How your child plays, learns, speaks, acts, and moves offers important clues about your child’s development. Developmental milestones are things most children (75% or more) can do by a certain age.
What most children do by this age:
- Plays games with you, like pat-a-cake
- Waves “bye-bye”
- Calls a parent “mama” or “dada” or another special name
- Understands “no” (pauses briefly or stops when you say it)
Cognitive Milestones (learning, thinking, problem-solving)
- Puts something in a container, like a block in a cup
- Looks for things he sees you hide, like a toy under a blanket
Movement/Physical Development Milestones
- Pulls up to stand
- Walks, holding on to furniture
- Drinks from a cup without a lid, as you hold it
- Picks things up between thumb and pointer finger, like small bits of food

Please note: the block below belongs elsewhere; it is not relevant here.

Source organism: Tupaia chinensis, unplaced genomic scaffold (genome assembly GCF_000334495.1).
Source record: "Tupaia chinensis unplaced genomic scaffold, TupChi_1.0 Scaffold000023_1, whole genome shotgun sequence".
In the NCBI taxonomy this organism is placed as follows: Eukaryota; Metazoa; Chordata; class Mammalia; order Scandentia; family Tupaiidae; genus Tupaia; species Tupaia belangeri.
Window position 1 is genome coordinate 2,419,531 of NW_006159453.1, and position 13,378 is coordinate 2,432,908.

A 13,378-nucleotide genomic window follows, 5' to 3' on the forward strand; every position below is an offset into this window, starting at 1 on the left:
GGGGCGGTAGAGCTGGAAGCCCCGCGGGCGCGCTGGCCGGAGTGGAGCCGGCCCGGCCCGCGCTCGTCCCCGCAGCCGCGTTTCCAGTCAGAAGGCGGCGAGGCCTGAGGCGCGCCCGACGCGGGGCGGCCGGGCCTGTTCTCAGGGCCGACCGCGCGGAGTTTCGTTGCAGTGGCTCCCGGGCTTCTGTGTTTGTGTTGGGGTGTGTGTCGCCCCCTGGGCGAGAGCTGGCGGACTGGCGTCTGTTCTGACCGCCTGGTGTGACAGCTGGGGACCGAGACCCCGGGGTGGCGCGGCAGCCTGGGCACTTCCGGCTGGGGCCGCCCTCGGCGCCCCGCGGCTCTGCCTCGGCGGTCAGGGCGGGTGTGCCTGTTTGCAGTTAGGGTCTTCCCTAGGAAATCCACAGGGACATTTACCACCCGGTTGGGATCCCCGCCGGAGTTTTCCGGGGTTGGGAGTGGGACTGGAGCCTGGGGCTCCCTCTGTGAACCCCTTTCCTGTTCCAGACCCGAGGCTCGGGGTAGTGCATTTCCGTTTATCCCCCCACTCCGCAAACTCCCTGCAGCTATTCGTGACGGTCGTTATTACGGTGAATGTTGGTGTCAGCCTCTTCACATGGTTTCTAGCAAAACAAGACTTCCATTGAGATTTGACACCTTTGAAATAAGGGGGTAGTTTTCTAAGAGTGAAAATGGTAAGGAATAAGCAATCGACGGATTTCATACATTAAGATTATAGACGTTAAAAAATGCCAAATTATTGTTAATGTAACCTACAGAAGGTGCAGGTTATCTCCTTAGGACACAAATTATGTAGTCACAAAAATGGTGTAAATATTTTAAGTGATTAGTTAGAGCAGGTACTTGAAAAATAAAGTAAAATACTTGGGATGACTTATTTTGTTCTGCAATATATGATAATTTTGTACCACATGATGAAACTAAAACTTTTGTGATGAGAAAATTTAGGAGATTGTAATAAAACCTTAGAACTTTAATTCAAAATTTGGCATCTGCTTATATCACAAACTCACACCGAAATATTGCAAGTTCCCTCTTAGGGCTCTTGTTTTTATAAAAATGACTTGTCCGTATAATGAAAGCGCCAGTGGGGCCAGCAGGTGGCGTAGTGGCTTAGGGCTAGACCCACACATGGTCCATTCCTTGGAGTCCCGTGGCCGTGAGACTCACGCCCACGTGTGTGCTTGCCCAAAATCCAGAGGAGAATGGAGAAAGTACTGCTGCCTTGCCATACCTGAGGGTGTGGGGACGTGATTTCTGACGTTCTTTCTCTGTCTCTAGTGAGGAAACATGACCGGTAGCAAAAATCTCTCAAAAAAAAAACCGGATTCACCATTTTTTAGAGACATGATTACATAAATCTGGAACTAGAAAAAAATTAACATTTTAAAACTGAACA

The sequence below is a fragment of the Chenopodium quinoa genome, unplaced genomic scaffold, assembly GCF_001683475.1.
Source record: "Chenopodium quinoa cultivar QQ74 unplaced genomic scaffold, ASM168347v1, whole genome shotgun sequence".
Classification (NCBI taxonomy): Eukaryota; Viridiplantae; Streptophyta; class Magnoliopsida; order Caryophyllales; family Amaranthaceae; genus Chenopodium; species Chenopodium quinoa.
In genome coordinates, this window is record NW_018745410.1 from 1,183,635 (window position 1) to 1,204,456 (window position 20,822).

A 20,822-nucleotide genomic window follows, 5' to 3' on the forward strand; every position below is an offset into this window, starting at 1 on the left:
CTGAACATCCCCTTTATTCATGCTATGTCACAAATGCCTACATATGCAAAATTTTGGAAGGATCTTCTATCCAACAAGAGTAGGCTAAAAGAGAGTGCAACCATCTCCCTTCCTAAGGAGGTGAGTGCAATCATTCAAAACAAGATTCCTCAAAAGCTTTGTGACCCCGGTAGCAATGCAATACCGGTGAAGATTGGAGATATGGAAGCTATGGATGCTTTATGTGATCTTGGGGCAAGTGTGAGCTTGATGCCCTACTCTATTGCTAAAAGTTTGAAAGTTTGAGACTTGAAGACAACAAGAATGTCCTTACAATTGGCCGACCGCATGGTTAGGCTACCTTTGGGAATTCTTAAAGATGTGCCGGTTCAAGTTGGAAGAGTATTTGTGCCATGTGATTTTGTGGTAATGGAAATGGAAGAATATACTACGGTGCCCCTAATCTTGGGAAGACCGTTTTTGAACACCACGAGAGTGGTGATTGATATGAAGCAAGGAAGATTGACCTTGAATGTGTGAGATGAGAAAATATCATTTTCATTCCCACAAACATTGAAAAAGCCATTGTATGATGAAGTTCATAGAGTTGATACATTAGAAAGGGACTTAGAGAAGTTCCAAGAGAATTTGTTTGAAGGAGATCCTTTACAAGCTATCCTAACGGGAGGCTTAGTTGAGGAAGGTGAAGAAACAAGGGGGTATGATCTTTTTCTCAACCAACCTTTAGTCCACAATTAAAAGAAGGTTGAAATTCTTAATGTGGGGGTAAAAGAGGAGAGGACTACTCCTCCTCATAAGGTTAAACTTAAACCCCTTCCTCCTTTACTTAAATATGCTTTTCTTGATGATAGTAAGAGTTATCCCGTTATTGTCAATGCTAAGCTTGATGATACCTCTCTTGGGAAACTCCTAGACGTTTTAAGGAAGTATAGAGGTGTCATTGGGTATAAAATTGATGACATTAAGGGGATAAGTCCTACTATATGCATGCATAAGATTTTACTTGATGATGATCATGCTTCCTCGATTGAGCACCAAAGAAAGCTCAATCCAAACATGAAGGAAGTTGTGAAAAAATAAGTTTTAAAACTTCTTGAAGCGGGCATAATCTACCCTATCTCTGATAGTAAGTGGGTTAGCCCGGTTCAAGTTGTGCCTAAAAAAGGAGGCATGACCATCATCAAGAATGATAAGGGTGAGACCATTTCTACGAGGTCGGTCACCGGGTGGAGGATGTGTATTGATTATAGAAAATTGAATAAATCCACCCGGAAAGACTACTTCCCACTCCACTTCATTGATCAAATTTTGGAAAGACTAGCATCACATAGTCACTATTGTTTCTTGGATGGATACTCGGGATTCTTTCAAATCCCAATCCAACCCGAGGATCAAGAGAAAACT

Other important things to share with the doctor…
- What are some things you and your baby do together?
- What are some things your baby likes to do?
- Is there anything your baby does or does not do that concerns you?
- Has your baby lost any skills he/she once had?
- Does your baby have any special healthcare needs or was he/she born prematurely?
As your baby’s first teacher, you can help his or her learning and brain development. Try these simple tips and activities in a safe way. Talk with your baby’s doctor and teachers if you have questions or for more ideas on how to help your baby’s development.
- Teach your baby “wanted behaviors.” Show her what to do and use positive words or give her hugs and kisses when she does it. For example, if she pulls your pet’s tail, teach her how to pet gently and give her a hug when she does it.
- Talk or sing to your baby about what you’re doing. For example, “Mommy is washing your hands” or sing, “This is the way we wash our hands.”
- Build on what your baby tries to say. If he says “ta,” say “Yes, a truck,” or if he says “truck,” say “Yes, that’s a big, blue truck.”